Big K.R.I.T. has been the Dirty’s Chosen One since 2009, when he dropped the Hip-Hop community on its head with K.R.I.T. Wuz Here. Three years, a major record deal and some incredibly flattering comparisons (Big Boi, Pimp C, 8Ball; take your pick) later, the Meridian emcee offers up his first official studio album, Live From The Underground. A project of high quality but questionable replay value, Live… doesn’t represent a step forward or backward for Krizzle, but moreso a lateral move. Underground… offers more than 4EvaNaDay but falls short of the standard set by his first two mixtapes. But while this isn’t the freshman classic that many were hoping for, the project’s still one of the better to surface in 2012.
K.R.I.T. understands what his audience wants, which can be a double-edged sword. At this point in his career, he has learned how to navigate two distinct lanes flawlessly. “Money On The Floor” is as fun as dirty south party tracks come, featuring an incredible retro beat that builds towards a chorus begging to get stuck in your head. “I Got This” serves as the album’s de facto hype track, and belongs on any gym rat’s favorite playlist. And “Yeah Dats Me,” while far from the thinking man’s track, is charming in its own infectious way. Toss in numerous songs offering genuine insight – “Praying Man,” featuring a haunting guitar loop and excellent B.B. King hook, is a real highlight – and this is a complete album, offering something for two distinct palates. And, to put it simply, every track on the album pulls off what it attempts. If you find yourself skipping a track, it won’t be due to inferior quality, but because you weren’t in the appropriate mood.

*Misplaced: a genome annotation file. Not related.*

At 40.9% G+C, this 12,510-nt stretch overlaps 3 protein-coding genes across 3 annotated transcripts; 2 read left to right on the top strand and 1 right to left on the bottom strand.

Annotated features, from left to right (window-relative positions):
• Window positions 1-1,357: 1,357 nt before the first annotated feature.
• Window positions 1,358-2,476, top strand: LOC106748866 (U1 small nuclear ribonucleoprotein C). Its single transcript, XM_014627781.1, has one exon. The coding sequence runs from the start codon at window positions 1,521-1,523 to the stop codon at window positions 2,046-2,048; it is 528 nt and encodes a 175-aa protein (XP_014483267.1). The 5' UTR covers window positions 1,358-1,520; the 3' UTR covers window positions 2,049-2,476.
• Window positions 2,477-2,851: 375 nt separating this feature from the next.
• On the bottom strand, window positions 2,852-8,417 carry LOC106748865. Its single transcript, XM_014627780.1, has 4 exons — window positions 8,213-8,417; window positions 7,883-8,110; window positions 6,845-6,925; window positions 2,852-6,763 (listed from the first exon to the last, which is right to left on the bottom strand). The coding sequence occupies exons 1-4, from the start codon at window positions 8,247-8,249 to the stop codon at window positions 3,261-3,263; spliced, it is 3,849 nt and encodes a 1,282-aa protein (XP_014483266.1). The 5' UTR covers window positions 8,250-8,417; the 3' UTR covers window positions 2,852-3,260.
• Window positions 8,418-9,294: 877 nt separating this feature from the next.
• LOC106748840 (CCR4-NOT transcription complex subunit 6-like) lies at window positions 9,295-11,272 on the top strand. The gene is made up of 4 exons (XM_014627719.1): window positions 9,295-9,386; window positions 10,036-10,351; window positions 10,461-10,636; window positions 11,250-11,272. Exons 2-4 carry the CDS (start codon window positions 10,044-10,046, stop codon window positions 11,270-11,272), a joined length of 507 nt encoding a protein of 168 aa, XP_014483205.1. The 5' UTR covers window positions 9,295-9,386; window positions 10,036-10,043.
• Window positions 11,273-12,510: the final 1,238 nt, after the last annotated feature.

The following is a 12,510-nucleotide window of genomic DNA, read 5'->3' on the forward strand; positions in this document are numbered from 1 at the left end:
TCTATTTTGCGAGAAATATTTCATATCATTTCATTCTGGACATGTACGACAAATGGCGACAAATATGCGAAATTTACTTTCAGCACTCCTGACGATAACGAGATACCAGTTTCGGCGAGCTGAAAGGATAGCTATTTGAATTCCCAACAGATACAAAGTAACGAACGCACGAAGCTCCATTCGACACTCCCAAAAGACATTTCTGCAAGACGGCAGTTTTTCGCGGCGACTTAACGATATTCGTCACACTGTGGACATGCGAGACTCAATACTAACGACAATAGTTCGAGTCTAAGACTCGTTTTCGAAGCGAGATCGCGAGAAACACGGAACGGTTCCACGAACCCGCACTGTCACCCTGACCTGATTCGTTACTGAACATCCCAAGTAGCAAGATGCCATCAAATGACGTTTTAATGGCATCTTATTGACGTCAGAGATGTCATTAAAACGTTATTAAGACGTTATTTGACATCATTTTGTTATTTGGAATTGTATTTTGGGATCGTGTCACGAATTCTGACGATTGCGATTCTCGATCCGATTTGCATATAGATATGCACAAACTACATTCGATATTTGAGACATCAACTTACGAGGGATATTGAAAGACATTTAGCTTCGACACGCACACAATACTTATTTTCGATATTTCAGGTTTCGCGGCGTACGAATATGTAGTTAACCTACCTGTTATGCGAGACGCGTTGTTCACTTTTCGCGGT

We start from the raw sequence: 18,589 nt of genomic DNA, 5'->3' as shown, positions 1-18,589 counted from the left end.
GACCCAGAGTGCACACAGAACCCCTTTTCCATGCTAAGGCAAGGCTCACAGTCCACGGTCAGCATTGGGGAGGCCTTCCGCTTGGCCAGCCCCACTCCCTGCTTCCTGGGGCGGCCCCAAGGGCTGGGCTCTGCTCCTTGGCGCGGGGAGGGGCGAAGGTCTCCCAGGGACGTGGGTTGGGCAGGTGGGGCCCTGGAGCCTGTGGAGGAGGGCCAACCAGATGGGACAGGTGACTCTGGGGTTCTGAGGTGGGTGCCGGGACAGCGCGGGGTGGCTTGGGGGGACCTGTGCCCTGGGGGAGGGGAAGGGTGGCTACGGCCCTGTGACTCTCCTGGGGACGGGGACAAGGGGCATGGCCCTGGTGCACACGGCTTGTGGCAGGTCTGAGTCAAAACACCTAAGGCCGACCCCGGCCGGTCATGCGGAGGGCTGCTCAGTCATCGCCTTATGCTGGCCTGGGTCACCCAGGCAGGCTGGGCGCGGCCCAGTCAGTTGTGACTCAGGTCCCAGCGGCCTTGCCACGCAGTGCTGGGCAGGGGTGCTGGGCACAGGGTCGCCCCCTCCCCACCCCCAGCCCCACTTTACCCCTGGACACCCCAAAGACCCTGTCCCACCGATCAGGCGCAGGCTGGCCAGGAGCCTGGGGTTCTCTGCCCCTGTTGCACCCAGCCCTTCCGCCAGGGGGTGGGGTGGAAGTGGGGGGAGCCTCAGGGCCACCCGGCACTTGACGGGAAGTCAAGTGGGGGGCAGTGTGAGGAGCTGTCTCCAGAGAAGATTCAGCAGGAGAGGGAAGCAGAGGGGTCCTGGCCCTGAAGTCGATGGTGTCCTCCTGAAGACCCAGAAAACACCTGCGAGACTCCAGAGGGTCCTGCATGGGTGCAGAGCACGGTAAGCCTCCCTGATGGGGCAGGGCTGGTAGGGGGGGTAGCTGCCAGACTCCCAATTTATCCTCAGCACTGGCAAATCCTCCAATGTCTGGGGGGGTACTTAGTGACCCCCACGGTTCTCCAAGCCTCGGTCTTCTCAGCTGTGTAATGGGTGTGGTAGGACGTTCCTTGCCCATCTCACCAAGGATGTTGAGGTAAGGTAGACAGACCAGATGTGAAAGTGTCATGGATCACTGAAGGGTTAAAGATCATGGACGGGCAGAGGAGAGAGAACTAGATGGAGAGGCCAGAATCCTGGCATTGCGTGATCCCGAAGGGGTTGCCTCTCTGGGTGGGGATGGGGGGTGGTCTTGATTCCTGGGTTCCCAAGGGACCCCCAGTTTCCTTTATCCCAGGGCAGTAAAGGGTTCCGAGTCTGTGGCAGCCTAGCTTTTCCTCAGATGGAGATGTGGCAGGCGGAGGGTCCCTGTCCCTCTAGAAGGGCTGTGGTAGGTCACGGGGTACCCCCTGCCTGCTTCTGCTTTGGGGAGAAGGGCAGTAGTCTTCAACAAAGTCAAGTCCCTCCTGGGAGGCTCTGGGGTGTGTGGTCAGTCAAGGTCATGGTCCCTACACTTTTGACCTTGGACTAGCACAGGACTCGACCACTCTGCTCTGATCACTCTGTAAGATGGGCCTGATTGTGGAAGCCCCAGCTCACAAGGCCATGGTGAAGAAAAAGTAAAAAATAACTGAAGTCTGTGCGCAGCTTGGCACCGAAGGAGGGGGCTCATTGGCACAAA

This dichotomy both helps and hurts K.R.I.T.’s cause. As previously stated, K.R.I.T. has shown the ability to craft genuine bangers and more meditative tracks, but by the end of the album, he seems a bit too comfortable following this blueprint. The 16 tracks on Underground… all trickle into one of those two categories with no exception. The audience doesn’t even have to listen to know what to expect just by scanning through the track titles and assuming which tracks will be bass-heavy, and which will be more stripped-back and soulful. Considering this is his coming-out party, it does make sense to play to his strengths. That truth alone isn’t going to make this project more endearing to longtime listeners, though.
Like a sophomore NBA player, Krizzle no longer has the luxury of sneaking up on people. Everybody in the league knows his repertoire. A bass-friendly party ballad here, an ode to his family there. A 2 Chainz feature five tracks away from an Anthony Hamilton. With Live From The Underground, Big K.R.I.T. has welded a collage of every successful sound he’s pursued since he hit the scene. Newbies will find a lot to like, and Stans should find a handful of tracks that warrant repeated listens. If he wants to elevate his game from All-Star to MVP though, he’s going to have to add some new wrinkles.
Label: Def Jam, Cinematic Music Group | Producers: Big K.R.I.T., Sha Money XL